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3. I stole noiselessly up behind her, and she did not hear The window was full of artificial flowers, of the cheapest sort, but of very gay colors. Here and there a knot of ribbon or a bit of lace had been tastefully added, and the whole effect was really remarkable gay and pretty. Tap, tap, tap, went the small hand against the window-pane, and with every tap the unconscious little creature murmured, in a half-whispering, half-singing voice: "I choose that color." "I choose. that color." "I choose that color."
4. I stood motionless. I could not see her face, but there was in her whole attitude and tone the heartiest content and delight. I moved a little to the right, hoping to see her face without her seeing me, but the slight movement caught her ear, and in a second she had sprung aside and turned toward The spell was broken. She was no longer the queen of an air-castle decking herself in all the rainbow-hues which pleased her eye. She was a poor beggar child, out in the rain, and a little frightened at the approach of a stranger. She did not move away, however, but stood eyeing me irresolutely, with that pathetic mixture of interrogation and defiance in her face which is so often seen in the prematurelydeveloped faces of poverty-stricken children.
5. "Aren't the colors pretty?" I said. She brightened instantly. "Yes, ma'am, I'd like a gown of that blue color." "But you will take cold standing in the wet," said I. Won't you come under my umbrella?" She looked down at her wet dress suddenly, as if it had not occurred to her before that it was raining. Then she drew first one little foot and then the other out of the muddy puddle in which she had been standing, and moving a little closer to the window, said, "I'm not going home just yet, ma'am. I'd like to stay here a while."
6. So I left her. But after I had gone a few blocks the impulse seized me to return by a cross street and see if she were still there. Tears sprang to my eyes as I first caught sight of the upright little figure, standing in the same spot, still pointing with the rhythmic finger to the blues and reds and yellows, and half chanting under her breath as before:
"I choose that color." "I choose that color." "I choose that color."
7. I went quietly on my way, without disturbing her again. But I said in my heart, "Little messenger, interpreter, teacher, I will remember you all my life!" Why should days be ever dark, life ever be colorless? There is always sun; there are always blue and scarlet and yellow and purple. We cannot reach them, perhaps, but we can see them; if it is only "through a glass” and “darkly," still we can see them. We can "choose our colors.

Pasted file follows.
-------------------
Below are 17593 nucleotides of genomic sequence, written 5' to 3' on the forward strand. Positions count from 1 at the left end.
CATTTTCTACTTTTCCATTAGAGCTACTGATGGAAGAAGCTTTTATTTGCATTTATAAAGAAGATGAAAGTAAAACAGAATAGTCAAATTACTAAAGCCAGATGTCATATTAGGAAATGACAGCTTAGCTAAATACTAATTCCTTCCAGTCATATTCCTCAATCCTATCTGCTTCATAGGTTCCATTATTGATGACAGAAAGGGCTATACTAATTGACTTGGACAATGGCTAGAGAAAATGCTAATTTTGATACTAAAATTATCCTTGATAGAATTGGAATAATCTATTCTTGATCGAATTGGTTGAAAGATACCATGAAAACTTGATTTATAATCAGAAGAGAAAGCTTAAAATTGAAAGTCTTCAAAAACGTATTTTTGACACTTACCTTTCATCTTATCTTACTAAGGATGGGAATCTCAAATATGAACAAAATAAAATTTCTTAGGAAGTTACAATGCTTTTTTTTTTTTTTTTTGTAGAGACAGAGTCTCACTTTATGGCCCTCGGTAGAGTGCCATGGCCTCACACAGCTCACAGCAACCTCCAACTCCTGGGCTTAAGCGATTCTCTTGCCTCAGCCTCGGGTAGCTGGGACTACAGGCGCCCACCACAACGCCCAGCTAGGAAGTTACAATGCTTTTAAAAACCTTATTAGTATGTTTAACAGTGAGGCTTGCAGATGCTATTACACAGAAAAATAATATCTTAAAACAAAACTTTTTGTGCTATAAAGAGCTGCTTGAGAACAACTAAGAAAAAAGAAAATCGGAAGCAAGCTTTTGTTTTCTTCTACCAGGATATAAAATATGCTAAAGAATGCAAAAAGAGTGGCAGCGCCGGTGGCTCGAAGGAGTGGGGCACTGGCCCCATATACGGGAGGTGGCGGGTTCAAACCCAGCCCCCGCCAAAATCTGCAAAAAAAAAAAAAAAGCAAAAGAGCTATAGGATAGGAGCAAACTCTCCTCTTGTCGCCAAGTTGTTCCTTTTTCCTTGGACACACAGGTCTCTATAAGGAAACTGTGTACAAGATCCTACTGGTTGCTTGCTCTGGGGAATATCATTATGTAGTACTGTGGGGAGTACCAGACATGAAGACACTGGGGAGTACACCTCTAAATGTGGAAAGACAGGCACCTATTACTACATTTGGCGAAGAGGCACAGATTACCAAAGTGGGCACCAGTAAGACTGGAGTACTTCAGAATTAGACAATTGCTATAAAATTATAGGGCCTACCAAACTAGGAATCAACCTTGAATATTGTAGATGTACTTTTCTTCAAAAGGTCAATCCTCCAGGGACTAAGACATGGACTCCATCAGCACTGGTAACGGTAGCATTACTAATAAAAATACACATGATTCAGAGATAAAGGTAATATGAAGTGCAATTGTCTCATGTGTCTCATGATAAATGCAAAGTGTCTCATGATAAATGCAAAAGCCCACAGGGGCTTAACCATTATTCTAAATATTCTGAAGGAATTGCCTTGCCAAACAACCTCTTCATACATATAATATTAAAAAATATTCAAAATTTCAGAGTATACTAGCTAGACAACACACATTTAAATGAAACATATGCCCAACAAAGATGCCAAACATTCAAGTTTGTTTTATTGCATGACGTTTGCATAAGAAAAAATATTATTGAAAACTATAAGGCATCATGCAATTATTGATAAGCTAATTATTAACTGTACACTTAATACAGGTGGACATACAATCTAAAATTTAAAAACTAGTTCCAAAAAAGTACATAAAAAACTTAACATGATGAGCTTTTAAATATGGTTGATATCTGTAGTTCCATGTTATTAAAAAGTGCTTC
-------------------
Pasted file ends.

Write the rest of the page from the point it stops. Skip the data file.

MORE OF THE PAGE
8. It rains, perhaps, and we are standing in the cold. Never mind. If we look earnestly enough at the brightness which is on the other side the glass, we shall forget the wet and not feel the cold. And now and then a passer-by who has rolled himself up in furs to keep out the cold, but shivers nevertheless, who has money in his purse to buy many colors, if he likes, but, nevertheless, goes grumbling because some colors are too dear for him,—such a passer-by, chancing to hear our voice, and see the atmosphere of our content, may learn a wondrous secret-that pennilessness is not poverty and ownership is not possession; that to be without is not always to lack, and to reach is not to attain; that sunlight is for all eyes that look up, and color for those who "choose."
SELECT ETYMOLOGIES.-Article: L. artic'ulus, dimin. of ar'tus, a joint, a distinct part; h., articulate, etc. . . . Atmosphere: Gr. atmos, vapor, and sphai'ra, sphere. Conscience: L. con and sci'o, I know; h., omni-science, pre-science, science, sciolist (a pretender to knowledge), etc. . . . Continual: L. con and ten'eo, ten'tum, to hold: v. TENURE. . . Interrogation: L. inter and rog'o, roga'tum, to ask. . . . Irregular : L. in-, not, and reg'ula, a rule, fr. reg'o, rec'tum, to keep straight; rex, re'gis, a king, reg'num, a reign; h., cor-rect, di-rect, e-rect, rectify, rector, regal, regent, regimen, regiment, region, regulate, right, rule, etc. . . . Milliner: fr. Milaner, an inhabitant of Milan in Italy. . . Pavement: L. pav'io, I beat. Rhythmic: Gr. rhūth'mikŏs; fr. rhuth'mos, measured motion; the agreement of measure and time in prose and poetry, also in dancing. . . Umbrella: L. um'bra, a shade; h., umbrage (shade, wh. the feeling of being overshadowed).. Worsted: fr. Worstead, a village near Norwich,